These jewels are at their peak in fall when they’re harvested from bogs. Choose hard berries with no visible brown spots. Store cranberries in perforated plastic bags in the fridge for 1-2 months, or freeze for up to a year.
Cranberries work well in sauces, baked goods, or as a side to pork and poultry dishes
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While similar in taste to the carrot, the parsnip is far sweeter, especially when roasted. Parsnips were often used as a sweetener before the arrival of sugar cane in Europe. They were also considered an aphrodisiac.
The most flavorful parsnips are usually small to medium in size and are ideally best stored in a root cellar. If one is unavailable, wrap parsnips, unwashed, in a plastic bag and leave them in the fridge for up to two weeks.
Parsnips are perfect for flavoring winter stews, but can also be served mashed, glazed, puréed, or roasted in herbs, such as rosemary or sage. Wash before peeling, remove the ends, and slice according to whichever recipe you’re using.
Pears are one of the few fruits that improve off the tree; pick them while still hard and allow them to ripen on the counter for a sweet, succulent addition to all sorts of fall dishes. Certain varieties of pears are high the list of favorites: Bartlett, is delicious in salads or eaten out of hand; Anjous, both red and green, have luscious white flesh that sweetens off the tree; Bosc holds up beautifully when poached in red wine; Seckel, also known as the Sugar Pear, is spicy and aromatic—a wonderful choice for a salty, crispy salad; Comice pears are succulent with a custardy texture, perfect for a simple dessert.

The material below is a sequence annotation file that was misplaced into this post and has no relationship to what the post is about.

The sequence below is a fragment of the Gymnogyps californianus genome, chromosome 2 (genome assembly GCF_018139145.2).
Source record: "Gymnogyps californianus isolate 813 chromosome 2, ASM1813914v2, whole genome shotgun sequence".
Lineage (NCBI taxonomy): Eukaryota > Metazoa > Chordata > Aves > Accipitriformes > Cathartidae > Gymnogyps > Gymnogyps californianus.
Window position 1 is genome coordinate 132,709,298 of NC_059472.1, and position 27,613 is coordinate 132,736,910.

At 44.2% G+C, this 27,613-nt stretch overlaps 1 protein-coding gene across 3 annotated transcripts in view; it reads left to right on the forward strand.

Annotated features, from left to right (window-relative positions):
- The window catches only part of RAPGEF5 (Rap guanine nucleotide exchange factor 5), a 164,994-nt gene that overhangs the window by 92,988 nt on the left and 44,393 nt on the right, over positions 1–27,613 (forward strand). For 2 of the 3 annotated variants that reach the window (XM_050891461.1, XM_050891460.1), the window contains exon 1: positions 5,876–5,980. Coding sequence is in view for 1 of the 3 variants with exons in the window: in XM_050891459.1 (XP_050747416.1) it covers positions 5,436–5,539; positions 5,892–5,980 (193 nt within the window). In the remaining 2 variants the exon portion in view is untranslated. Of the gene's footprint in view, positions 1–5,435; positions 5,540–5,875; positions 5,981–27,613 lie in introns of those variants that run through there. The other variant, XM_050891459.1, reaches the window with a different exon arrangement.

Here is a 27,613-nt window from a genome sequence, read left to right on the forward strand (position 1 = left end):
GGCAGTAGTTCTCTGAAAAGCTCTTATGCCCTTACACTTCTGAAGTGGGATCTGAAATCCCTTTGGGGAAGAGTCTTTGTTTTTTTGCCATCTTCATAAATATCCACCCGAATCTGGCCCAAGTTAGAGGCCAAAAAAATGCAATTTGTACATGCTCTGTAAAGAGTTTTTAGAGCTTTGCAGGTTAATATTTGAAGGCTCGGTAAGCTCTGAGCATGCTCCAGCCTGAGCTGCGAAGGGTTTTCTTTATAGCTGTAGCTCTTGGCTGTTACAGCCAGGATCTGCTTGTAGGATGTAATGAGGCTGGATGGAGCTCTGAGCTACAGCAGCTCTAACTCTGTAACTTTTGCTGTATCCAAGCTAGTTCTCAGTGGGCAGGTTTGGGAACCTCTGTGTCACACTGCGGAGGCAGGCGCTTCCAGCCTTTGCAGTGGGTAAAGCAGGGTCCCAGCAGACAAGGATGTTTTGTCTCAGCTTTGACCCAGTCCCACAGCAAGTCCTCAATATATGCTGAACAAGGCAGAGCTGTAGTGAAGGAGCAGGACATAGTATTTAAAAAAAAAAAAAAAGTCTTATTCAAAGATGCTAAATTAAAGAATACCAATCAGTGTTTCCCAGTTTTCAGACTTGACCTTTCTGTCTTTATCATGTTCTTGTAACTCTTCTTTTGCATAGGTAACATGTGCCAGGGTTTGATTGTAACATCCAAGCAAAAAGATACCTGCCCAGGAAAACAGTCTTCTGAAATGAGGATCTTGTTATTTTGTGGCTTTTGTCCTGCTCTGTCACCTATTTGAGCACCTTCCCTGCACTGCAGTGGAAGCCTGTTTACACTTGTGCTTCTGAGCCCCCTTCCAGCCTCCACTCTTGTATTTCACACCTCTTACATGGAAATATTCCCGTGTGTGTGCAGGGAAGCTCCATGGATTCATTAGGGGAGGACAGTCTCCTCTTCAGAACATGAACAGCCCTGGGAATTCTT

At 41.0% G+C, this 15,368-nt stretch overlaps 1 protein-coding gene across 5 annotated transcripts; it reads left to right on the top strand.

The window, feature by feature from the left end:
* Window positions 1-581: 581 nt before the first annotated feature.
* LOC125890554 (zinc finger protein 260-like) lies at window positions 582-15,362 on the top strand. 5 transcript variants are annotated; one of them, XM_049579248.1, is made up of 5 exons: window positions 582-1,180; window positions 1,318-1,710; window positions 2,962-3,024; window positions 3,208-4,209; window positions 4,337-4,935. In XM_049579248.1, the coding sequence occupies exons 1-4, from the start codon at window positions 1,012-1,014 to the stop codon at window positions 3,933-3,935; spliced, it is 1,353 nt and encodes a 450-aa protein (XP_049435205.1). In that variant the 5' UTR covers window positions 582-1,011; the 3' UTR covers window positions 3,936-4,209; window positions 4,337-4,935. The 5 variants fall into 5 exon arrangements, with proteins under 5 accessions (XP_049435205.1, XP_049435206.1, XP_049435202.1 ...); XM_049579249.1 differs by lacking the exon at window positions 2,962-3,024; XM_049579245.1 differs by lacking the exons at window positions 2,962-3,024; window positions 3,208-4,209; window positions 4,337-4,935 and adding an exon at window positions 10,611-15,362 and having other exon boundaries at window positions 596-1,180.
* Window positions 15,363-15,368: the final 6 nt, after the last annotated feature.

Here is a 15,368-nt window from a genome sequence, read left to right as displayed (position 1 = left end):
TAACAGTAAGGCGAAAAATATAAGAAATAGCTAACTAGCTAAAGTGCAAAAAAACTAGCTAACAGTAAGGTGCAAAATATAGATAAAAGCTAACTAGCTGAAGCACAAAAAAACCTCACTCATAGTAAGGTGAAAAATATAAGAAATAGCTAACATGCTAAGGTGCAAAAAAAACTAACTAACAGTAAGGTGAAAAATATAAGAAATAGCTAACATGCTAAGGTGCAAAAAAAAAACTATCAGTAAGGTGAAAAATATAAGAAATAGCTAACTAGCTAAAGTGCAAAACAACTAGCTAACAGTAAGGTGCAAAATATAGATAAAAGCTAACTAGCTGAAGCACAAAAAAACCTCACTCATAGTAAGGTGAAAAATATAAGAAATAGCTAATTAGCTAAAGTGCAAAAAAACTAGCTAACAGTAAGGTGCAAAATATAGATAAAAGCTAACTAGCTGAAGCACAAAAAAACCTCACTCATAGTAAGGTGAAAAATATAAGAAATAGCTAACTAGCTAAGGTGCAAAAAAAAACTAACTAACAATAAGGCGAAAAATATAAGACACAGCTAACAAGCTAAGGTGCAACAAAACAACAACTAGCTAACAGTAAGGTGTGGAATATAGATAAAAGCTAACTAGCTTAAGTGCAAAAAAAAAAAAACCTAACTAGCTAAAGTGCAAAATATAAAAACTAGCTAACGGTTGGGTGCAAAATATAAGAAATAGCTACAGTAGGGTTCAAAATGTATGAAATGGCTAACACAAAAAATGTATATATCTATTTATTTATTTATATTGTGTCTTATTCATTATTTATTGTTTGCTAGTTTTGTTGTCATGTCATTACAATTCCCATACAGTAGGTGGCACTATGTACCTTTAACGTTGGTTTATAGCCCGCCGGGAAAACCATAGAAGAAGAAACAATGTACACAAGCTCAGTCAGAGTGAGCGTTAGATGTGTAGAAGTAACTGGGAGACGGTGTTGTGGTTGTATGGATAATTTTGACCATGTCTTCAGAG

Leave your pears on the counter for a few days to ripen at room temperature. Bartlett pears will turn yellow when ripe, while a slight softness on the stem end of other pears indicates readiness. Pears can be refrigerated to slow the ripening process.
Like apples, the exposed flesh of pears will quickly oxidize and turn brown; lemon juice can help prevent browning.
Shallot season is summer and fall, and fresh shallots can often be available into early winter. Shallots are part of the onion family just like leeks and garlic. They tend to have a lighter, less intense flavor than onions and are a tinge sweeter, which makes them great in sauces and salads, and for almost all recipes calling for onions.
They can be stored in a cool, dark place for 1-2 months.
Use shallots in anywhere as a mild, sweet substitute for onions
The sweet potato is a starchy root vegetable which is not related to the potato nor the yam (although the 2 are often confused). These tubers can vary widely in texture, color, and sugar content, from creamy to fluffy, deep orange to nearly white, with flavor profiles that bring to mind pumpkin, vanilla, and sometimes toasted nuts. Sweet potatoes are naturally sweet, making them an obvious choice for desserts, but they are equally good in savory dishes. Try them simply roasted with some great olive oil and salt, puréed, added to a soup, or baked into a gratin.
Store whole sweet potatoes in a cool, dark place for up to a week. Cold temperatures will negatively affect their flavor and cause them to toughen so avoid refrigeration.
Winter squash encompasses a wide variety of hard-skinned squashes that are best from early fall through winter. Their flesh is usually yellow to deep-orange, with a starchy consistency that turns creamy and sweet when cooked. Each variety has a unique flavor and can be used in different preparations: Acorn squash has a tender golden interior that makes a sweet, creamy purée; Butternut squash's sweet, easy-to-peel flesh works well roasted, pureed and in soups; Delicata squash has a thin, edible skin and is wonderful sliced and sautéed in a little olive oil, bacon fat or tallow; Spaghetti squash has a light flavor and texture that works perfectly as a grain free pasta alternative.
Whole winter squash can be stored in a cool, dark place for several weeks. Cut, raw squash will keep, refrigerated, for a few days.
To remove the skin, cut the bottom of the squash so it is level, then remove the outer layer from top to bottom with a sharp knife. Slice in half, scoop out the seeds, and cut into slices or cubes for cooking.
Whatever you choose, take full advantage of all that is available this time of the year and enjoy your fall bounty!!!